6/15/2016 Caitlin M. Brust

Examining the Habits of Mind

Sophi Mitchell is interpreting the ancient writing of Aristotle as her class tackles the meaning of virtue in the philosopher's "Nicomachean Ethics." "Virtue is worth nothing if you can't follow through with actions," she says.

The class members are in the seminar room at Ware College House, where Associate Professor of Philosophy Lee Franklin is guiding 13 first-year Franklin & Marshall College students through a lesson in his Connections course, "What is the Examined Life?"

"Your ticket into discussion is asking a question," Franklin says, explaining how compelling discourse and writing always begin with thoughtful questions.

  • Philosophy Professor Franklin challenges his first-year students to think critically in his Connections course. Philosophy Professor Franklin challenges his first-year students to think critically in his Connections course. Image Credit: Matthew Lester

The students navigate the complex language and address each other with confidence and excitement about Aristotelian virtue. Franklin listens. This is the students' opportunity to grapple with a philosophical concept, so they can develop the intellectual agility to build interpretations of their own.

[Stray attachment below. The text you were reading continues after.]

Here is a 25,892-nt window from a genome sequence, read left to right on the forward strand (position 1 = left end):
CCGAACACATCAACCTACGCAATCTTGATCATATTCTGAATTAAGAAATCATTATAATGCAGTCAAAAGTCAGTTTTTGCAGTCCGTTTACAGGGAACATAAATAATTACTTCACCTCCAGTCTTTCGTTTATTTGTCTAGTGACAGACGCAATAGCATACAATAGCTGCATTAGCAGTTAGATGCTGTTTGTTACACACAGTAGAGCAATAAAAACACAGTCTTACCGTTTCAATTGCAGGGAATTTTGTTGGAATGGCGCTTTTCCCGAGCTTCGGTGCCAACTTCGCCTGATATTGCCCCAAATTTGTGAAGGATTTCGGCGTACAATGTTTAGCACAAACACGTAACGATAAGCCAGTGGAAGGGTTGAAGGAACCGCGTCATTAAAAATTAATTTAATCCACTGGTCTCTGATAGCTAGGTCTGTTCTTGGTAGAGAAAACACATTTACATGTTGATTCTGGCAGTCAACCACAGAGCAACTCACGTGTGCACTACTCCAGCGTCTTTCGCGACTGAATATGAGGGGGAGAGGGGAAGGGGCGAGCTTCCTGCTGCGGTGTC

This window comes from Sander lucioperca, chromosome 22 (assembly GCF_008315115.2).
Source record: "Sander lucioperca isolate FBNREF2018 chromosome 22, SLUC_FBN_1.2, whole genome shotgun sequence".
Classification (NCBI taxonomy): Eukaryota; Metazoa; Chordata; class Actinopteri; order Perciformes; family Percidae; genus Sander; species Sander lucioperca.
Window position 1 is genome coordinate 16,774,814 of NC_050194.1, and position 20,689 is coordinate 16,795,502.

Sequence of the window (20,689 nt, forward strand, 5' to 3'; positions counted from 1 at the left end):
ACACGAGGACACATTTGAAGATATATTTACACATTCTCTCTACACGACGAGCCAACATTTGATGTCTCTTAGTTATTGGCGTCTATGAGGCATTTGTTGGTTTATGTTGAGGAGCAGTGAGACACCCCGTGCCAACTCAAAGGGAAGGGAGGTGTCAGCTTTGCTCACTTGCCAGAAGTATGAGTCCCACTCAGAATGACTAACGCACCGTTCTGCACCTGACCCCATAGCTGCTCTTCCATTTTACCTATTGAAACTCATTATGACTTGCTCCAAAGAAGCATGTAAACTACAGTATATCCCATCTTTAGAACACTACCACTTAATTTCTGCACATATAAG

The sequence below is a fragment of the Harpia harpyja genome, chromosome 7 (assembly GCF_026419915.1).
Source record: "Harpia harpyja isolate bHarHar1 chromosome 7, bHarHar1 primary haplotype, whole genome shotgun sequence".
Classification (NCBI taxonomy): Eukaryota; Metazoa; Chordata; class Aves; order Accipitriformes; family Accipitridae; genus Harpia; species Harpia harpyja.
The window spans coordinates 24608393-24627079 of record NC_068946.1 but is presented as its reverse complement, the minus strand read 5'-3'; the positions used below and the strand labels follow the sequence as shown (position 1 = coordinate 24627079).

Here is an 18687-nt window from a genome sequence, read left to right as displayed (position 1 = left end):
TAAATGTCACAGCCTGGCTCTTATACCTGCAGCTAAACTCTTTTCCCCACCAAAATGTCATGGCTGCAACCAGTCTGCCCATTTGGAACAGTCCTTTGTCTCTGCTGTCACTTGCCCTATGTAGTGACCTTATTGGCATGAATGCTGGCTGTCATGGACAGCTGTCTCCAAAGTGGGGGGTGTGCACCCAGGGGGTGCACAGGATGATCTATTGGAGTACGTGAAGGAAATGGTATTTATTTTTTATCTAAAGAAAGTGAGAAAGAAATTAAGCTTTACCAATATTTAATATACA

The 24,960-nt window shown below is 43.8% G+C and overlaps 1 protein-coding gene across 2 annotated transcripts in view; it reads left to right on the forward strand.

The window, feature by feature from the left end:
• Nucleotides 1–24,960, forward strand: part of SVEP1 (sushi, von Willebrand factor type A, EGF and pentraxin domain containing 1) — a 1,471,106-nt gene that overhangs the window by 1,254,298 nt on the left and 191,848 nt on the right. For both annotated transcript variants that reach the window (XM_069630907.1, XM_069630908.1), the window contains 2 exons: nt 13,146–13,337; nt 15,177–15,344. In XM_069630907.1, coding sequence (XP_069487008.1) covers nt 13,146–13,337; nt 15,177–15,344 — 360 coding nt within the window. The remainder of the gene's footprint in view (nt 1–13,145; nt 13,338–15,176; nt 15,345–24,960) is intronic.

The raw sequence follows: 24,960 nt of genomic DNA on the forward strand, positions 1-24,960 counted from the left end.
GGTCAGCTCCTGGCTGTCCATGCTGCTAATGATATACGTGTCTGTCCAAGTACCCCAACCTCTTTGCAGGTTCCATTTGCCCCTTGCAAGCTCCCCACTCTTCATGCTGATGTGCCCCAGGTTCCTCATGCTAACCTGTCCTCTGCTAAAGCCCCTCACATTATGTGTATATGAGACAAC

Finally, Franklin asks his students what it means to be virtuous. August Voelk cites Aristotle's three states of virtuousness: Have knowledge of virtue. Choose a virtuous act for itself, and not for any other motivation. Proceed from a firm and unchanging state.

"I think Aristotle means that a virtuous person has the ability to act consistently," Voelk says. "To possess virtue, it takes more than just stumbling upon it."

Class began with a review of the reading to spark discourse. "That's when it gets really interesting—when we really start to sort things out—because we are engaging with and challenging each other," Franklin says.

The course illuminates the challenges of rigorous discourse and techniques that improve intellectual skills. Franklin says critical thinking and collaborative discussions are habits of mind.

Voelk and Mitchell observe Aristotle's meaning in different ways. Mitchell notes that good intentions are not enough; they must be acted upon. Voelk points out that actions are not virtuous without self-awareness and consistency.

The debate reveals why learning the humanities – such as understanding "Nichomachean Ethics" – is important. It makes students think critically and challenges them to examine themselves.

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